anonymous
  • anonymous
two electric devices A & B are connected in parallel and the rms current in A is 15 A. If the current in B lags behind A by pi/2 radians and the line current is 23.4 A. Determine the current in B
Physics
  • Stacey Warren - Expert brainly.com
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SOLVED
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jamiebookeater
  • jamiebookeater
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anonymous
  • anonymous
@satellite73 help me here please.
radar
  • radar
|dw:1347318735842:dw| Load B Lags A by 90 degrees. The line is the resultant you Pythagorean theorem
radar
  • radar
\[\sqrt{23.4^{2}-15^{2}}\]

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anonymous
  • anonymous
why subtract?
anonymous
  • anonymous
i get it why. lol
radar
  • radar
The line current is the resultant or the "total" In order to separate the total to the individual components, subtraction is the logical choice.
anonymous
  • anonymous
so that is the current in B?
radar
  • radar
Yes about 18 amps
anonymous
  • anonymous
another question, what is the difference between rms current and line current?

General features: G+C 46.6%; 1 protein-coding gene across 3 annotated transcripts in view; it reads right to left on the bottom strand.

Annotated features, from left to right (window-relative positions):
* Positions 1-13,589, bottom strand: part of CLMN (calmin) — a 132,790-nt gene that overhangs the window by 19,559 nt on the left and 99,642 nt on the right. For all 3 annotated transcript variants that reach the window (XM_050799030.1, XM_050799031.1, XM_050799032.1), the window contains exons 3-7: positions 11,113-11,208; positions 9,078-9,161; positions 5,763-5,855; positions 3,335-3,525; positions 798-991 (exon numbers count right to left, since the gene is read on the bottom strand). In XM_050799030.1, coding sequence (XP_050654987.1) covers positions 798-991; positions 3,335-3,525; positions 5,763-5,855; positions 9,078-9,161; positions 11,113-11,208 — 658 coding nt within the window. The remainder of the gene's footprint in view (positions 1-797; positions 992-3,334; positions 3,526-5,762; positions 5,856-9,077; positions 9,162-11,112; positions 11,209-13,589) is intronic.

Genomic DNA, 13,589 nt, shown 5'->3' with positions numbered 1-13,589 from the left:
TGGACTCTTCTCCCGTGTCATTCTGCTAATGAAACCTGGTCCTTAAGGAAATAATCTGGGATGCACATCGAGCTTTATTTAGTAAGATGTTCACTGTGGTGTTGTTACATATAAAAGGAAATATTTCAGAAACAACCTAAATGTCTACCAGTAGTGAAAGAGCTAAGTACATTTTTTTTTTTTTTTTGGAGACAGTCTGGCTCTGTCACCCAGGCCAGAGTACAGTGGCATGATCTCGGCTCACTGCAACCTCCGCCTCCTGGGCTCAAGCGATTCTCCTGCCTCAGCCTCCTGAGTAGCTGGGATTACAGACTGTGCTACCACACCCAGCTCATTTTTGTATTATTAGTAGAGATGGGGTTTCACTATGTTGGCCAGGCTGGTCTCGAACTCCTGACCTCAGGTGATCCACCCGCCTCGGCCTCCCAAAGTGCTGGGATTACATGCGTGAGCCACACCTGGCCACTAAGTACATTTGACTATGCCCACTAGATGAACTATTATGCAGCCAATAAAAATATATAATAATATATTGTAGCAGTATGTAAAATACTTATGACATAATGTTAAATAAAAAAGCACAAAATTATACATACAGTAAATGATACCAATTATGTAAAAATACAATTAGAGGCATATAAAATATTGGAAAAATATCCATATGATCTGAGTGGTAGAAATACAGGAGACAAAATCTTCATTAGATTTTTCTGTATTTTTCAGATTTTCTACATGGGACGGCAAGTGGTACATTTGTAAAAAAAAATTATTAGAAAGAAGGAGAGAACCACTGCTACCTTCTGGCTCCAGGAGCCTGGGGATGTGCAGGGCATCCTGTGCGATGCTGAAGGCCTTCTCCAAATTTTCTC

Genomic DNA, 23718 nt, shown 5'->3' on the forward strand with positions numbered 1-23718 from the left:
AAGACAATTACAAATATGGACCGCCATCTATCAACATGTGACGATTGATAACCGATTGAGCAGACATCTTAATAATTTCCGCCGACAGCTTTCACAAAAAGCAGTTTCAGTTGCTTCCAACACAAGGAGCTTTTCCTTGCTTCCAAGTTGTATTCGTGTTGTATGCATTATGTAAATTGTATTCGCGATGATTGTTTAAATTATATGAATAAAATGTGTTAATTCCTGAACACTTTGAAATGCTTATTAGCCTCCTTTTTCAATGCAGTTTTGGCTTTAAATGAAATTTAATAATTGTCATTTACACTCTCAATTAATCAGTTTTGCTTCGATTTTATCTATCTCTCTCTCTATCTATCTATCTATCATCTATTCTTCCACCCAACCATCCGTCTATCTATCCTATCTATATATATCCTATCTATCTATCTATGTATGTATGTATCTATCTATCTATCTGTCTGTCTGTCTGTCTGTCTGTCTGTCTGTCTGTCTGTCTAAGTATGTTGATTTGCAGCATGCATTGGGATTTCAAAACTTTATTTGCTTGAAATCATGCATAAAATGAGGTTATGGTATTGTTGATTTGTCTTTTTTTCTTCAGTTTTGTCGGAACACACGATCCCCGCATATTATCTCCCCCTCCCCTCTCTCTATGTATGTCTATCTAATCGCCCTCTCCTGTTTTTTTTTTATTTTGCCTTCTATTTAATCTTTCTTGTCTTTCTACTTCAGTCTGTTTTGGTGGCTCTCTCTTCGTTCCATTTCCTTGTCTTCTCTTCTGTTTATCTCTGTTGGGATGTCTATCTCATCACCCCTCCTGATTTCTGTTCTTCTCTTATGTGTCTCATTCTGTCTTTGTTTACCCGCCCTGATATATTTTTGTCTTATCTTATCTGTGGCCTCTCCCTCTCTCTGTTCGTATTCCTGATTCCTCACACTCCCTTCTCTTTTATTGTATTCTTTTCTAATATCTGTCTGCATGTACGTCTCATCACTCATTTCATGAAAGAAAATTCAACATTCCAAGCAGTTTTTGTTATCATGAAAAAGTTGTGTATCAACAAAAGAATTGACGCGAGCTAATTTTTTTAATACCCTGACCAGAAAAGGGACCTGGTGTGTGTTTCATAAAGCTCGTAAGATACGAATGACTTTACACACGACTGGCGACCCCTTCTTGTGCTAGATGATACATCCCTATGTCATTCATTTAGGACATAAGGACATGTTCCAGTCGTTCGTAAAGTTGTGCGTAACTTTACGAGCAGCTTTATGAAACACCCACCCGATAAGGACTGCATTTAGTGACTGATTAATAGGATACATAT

radar
  • radar
It is an inductive load when compared to the 15 amp load, or you could say the A is a capacitive load when compared to B. It is all relavent.
radar
  • radar
The line current is the combined currents of the two loads and is the current traveling to and fro from the power source. It is of course AC as we are talking RMS, all the currents in this problem is assumed to be measured in RMS units......including the line current.
radar
  • radar
Root Mean Square (RMS) is the most common value to measure AC, it is the value that DC current would produce as heat when the AC RMS value is converted to heat.
radar
  • radar
Kind of confusihng, but AC has several values of current/voltage. Peak Peak to Peak RMS (root mean square) Average
anonymous
  • anonymous
ok. thanks a lot! :)
radar
  • radar
Good luck, are you pursueing an electrical engineering major?
anonymous
  • anonymous
no. actually, my major is mechanical engineering, it's just that it's an elective course.
anonymous
  • anonymous
are you ana electrical engineer?
radar
  • radar
Understand, good luck with it, and I think you are getting into a great field.
anonymous
  • anonymous
thank you. :) hope i can make it. :)
radar
  • radar
Not a degreed EE, but an EE as far as the U.S. Government, I was a GS-855 for the FAA for years. There are other methods to become an engineer, but I recommend the method you are going, a formal education with a degree.
anonymous
  • anonymous
i see. hail to all engineers. :)
radar
  • radar
HooRah! Yeah

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